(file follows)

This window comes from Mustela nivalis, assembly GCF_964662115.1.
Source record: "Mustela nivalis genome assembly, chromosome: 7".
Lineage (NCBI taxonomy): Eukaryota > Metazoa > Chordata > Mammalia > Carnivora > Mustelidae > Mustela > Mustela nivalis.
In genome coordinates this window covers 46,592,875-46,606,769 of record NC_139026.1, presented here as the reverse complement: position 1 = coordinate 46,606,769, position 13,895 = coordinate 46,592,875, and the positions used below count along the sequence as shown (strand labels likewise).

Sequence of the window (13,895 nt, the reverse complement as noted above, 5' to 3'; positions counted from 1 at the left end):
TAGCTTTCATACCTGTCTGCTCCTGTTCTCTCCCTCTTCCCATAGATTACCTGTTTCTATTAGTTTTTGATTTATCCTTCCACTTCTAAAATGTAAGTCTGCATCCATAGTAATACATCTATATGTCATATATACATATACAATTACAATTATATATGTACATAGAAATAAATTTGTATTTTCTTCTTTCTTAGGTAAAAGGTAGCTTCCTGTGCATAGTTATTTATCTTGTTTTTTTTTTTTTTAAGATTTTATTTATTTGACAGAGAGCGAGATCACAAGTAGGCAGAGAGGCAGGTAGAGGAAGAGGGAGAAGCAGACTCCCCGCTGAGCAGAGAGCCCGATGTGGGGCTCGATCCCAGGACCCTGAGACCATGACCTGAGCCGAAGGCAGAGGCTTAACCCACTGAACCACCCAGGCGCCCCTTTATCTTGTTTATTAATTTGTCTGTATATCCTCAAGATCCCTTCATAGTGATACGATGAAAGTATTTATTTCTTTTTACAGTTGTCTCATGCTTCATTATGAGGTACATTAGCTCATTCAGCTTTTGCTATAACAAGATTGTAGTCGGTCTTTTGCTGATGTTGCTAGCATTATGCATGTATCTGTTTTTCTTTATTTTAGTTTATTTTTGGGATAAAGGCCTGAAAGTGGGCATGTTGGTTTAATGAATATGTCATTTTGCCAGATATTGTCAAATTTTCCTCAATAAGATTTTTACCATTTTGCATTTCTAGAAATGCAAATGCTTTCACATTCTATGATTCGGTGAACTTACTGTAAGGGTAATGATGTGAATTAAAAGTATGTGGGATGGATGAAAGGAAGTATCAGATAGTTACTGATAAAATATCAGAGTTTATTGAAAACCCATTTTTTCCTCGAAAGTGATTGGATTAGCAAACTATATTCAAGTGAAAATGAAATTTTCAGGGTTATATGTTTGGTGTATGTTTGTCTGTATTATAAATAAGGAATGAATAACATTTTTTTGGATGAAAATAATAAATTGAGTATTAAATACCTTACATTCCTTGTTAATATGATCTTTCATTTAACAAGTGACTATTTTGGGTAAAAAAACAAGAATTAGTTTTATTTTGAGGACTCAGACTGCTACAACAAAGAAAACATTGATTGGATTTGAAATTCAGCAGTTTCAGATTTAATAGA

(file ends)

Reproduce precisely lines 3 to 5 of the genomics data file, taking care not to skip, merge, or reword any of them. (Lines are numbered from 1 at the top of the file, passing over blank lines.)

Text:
Lineage (NCBI taxonomy): Eukaryota > Metazoa > Chordata > Mammalia > Carnivora > Mustelidae > Mustela > Mustela nivalis.
In genome coordinates this window covers 46,592,875-46,606,769 of record NC_139026.1, presented here as the reverse complement: position 1 = coordinate 46,606,769, position 13,895 = coordinate 46,592,875, and the positions used below count along the sequence as shown (strand labels likewise).

Sequence of the window (13,895 nt, the reverse complement as noted above, 5' to 3'; positions counted from 1 at the left end):